Skip to main content

The sustainable packaging revolution

A high proportion of consumers are aware of the environmental impact of packaging waste and want to see change; companies are also facing significant pressure from the government, as shown by the recent introduction of the Plastic Packaging Tax. One of the main issues with packaging is that vast amounts cannot be recycled via current recycling systems. With this in mind the packaging world is undergoing a paradigm shift and the UK is becoming a world leader in the sustainable packaging revolution.


Packaging waste: producer responsibilities

If your business produces or uses packaging, or sells packaged goods (i.e. manufacturers, packers, fillers and retailers), you will be aware of the UK Packaging (Essential Requirements) Regulations 2015 which are concerned with minimising the environmental impact of packaging and packaging waste. It is your responsibility to:
– Decrease the amount of packaging you generate
– Reduce how much of your company’s packaging waste goes to landfill
– Increase the proportion of your company’s packaging waste that is recycled


How is packaging defined?

The Packaging (Essential Requirements) Regulations 2015 define packaging as “all products made of any materials of any nature to be used for the containment, protection, handling, delivery and presentation of goods”. Packaging includes raw materials right through to finished products, at any stage of a product’s journey. Its main purpose is to protect goods and ensure they are delivered safely and in pristine condition to the end user. Packaging categories include:
– Primary (‘sales’) packaging is present when the item is sold, for example a shampoo bottle or clothes hanger
– Secondary (‘grouping’) packaging holds together individual items, for example the plastic rings around a six-pack of beer. Secondary packaging is often present at the point of purchase; however, removal will not change the qualities or attributes of the product
– Tertiary (‘transport’) packaging facilitates the transport of several items and tends to be protective in nature, for example pallets, polystyrene beads, shrink wrap or bubble wrap.



Future proofing your packaging

– Keep abreast of current and forthcoming guidelines and regulations
– Challenge the existing design of packaging – could existing components be omitted or reduced?
– Be aware of alternative options
– Challenge perceptions that all packaging or plastic is ‘bad’


Sustainability issues with plastic shrinkwrap

Although shrink wrap revolutionised the packaging industry when it was introduced, there are sustainability issues with non-recyclable plastic shrinkwrap. When plastic shrink wrap ends up in landfill or is incinerated, it releases a highly toxic chemical (dioxin) which damages the environment. If shrink wrap ends up in the ocean, it is harmful to marine wildlife, either in terms of physical suffocation or ingestion.


Sustainability issues with cardboard packaging

Although cardboard is widely perceived as a ‘green’ packaging option, it is not without its own sustainability issues. Manufacture of cardboard is water intensive, generates emissions and can encourage deforestation if not sustainably sourced. Cardboard is also heavier to transport resulting in a larger carbon footprint due to higher fuel emissions and is difficult to recycled if contaminated (for instance with food waste). Furthermore, it is unsuitable as packaging for some items as it is not weatherproof and prone to damage.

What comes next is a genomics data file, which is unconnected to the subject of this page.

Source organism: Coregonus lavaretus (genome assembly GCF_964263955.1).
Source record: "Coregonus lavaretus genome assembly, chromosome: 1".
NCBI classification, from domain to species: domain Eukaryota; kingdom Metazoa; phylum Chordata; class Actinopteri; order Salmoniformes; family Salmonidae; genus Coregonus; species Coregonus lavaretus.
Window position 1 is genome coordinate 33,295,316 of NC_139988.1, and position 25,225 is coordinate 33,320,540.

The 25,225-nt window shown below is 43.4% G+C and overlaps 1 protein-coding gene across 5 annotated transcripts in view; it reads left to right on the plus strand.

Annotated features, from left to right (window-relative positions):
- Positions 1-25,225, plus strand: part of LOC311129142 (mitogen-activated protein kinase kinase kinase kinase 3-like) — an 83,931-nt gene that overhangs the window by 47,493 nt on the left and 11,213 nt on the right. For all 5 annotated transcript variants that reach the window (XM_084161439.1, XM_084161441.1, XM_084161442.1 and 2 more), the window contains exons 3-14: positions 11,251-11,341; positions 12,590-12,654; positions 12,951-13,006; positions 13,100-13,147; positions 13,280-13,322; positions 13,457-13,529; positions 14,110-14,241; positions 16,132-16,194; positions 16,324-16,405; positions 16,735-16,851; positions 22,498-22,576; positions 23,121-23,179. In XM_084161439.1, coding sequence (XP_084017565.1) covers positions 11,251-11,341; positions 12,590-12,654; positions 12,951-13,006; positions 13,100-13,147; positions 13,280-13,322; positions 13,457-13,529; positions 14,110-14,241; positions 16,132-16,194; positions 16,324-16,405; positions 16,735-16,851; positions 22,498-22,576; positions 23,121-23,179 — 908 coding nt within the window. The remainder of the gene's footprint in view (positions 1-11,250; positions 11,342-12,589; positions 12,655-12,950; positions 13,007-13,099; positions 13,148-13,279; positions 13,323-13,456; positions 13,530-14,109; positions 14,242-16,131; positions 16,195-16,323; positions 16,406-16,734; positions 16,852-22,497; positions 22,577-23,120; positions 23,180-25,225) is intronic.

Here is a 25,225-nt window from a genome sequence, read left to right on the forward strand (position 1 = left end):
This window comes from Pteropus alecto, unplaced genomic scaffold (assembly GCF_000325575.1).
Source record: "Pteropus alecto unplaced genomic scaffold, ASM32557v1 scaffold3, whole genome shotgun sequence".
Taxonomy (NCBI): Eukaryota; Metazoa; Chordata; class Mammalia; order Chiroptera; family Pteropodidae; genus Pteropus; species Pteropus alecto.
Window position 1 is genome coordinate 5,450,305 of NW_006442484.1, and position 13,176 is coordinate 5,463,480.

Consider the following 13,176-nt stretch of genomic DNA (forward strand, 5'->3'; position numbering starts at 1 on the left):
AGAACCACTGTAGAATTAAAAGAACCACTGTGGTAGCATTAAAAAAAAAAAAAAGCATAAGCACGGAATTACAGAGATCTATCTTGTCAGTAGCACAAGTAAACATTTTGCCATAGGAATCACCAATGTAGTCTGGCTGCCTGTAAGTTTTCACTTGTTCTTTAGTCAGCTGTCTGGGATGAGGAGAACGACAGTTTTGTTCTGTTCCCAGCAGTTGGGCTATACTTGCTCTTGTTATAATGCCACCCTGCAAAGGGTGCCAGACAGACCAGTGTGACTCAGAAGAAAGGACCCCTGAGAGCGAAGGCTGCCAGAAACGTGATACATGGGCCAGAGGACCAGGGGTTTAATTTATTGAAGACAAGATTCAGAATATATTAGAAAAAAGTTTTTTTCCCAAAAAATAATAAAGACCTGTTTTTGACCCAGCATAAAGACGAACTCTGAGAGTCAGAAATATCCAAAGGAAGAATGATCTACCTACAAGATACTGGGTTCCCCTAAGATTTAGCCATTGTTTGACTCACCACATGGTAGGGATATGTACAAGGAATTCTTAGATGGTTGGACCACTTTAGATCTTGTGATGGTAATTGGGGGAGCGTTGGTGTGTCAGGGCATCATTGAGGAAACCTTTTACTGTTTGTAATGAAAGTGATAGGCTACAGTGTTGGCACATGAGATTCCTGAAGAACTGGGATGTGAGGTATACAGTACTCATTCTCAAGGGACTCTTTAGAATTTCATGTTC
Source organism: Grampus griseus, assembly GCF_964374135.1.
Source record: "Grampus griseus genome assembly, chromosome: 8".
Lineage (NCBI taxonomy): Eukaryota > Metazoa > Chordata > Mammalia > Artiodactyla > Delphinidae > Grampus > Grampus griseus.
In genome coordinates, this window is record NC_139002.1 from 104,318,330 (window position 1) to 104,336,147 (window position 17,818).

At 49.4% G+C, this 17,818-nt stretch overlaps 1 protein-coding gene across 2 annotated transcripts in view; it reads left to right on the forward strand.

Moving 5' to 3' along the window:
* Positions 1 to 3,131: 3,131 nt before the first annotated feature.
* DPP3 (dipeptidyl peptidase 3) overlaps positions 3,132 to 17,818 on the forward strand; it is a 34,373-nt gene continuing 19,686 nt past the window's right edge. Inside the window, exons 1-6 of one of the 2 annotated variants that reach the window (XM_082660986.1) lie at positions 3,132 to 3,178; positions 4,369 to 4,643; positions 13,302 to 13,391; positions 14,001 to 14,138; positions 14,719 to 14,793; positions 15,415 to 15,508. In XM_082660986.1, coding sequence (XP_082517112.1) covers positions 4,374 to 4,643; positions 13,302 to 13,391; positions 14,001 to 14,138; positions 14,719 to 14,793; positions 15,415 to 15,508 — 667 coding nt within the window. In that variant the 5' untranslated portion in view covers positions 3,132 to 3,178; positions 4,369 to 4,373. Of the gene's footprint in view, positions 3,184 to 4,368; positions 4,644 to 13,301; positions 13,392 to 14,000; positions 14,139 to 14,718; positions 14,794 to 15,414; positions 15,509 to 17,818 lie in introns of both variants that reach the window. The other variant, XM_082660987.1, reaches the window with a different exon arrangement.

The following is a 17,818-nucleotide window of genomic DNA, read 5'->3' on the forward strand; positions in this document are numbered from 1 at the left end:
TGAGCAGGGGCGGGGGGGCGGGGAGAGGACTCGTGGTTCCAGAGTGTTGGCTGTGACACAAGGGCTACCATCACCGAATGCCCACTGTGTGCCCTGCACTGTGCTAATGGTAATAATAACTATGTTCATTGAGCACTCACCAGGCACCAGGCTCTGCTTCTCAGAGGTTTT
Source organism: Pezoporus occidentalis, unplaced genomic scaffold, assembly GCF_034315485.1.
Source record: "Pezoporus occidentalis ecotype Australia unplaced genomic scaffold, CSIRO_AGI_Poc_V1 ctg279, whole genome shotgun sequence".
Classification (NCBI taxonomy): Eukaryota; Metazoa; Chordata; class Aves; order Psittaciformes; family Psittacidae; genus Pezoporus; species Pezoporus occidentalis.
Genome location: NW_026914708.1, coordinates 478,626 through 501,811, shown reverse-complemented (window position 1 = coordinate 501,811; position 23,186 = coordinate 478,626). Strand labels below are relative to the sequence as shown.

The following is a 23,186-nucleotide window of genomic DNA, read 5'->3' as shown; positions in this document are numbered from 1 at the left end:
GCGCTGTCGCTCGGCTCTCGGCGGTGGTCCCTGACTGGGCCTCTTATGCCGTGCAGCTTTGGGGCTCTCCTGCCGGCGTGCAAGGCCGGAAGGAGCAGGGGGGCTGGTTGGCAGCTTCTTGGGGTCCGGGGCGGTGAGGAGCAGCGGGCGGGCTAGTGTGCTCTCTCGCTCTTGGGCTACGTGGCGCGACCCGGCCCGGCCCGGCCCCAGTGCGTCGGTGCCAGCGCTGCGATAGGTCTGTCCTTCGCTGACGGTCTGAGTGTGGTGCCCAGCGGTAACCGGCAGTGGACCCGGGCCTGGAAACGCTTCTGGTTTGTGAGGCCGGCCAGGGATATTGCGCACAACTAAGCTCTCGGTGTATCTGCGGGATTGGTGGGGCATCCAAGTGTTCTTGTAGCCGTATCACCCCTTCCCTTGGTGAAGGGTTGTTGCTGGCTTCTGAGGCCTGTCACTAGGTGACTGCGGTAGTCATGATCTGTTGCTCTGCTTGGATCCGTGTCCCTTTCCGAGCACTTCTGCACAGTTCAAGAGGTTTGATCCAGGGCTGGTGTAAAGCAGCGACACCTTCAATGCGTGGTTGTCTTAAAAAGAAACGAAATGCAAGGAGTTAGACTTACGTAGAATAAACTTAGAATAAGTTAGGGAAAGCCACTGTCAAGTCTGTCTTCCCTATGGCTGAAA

How shrinkwrap is becoming a greener option

Shrinkwrap films are now available that are compostable and recyclable. Kempner can supply a range of Polyolefin shrink films which fully biodegrade within 3 years from the date of manufacture. Our biodegradable films can contain 20% naturally raw materials (typically sugar cane) and are fully compliant with EC legislation and ASTM standards in relation to degradability, biodegradability, and ecotoxicity.

An alternative mindset is to take advantage of technology to minimise any adverse effects on the environment. We believe that a responsible approach is to minimise the thickness of the shrinkwrap film, minimising resource uptake in the first place. Kempner’s range of shrink wrap films made from materials that are both stronger and thinner than conventional materials. We also endeavour to raise consumer awareness and provide guidance about optimal disposal routes for our packaging.


Issues surrounding food waste and how shrinkwrap packaging can help reduce food waste

The UK produces ~9.5 million tonnes of food waste annually, most of which ends up in landfill. Although food waste degrades naturally over time, it is not environmentally ideal as it releases substantial amounts of methane gas as it breaks down, trapping heat in the atmosphere. Shrink wrap plays a very important role in reducing food waste as it prevents oxygen from reaching the product, reducing the decomposition rate and increasing its shelf life.


Kempner are here to help

Kempner offer a range of relatively eco-friendly shrinkwrap films that are:
– Recyclable, compostable and/or biodegradable
– Made using renewable materials such as sugar cane
– Effective when used in lower volumes than conventional plastic films

If you would like more information about how to future proof your packaging or deal with sustainability and waste, please don’t hesitate to contact us. We enjoy working with our customers to help them select environmentally friendly packaging options that best suit their individual requirements.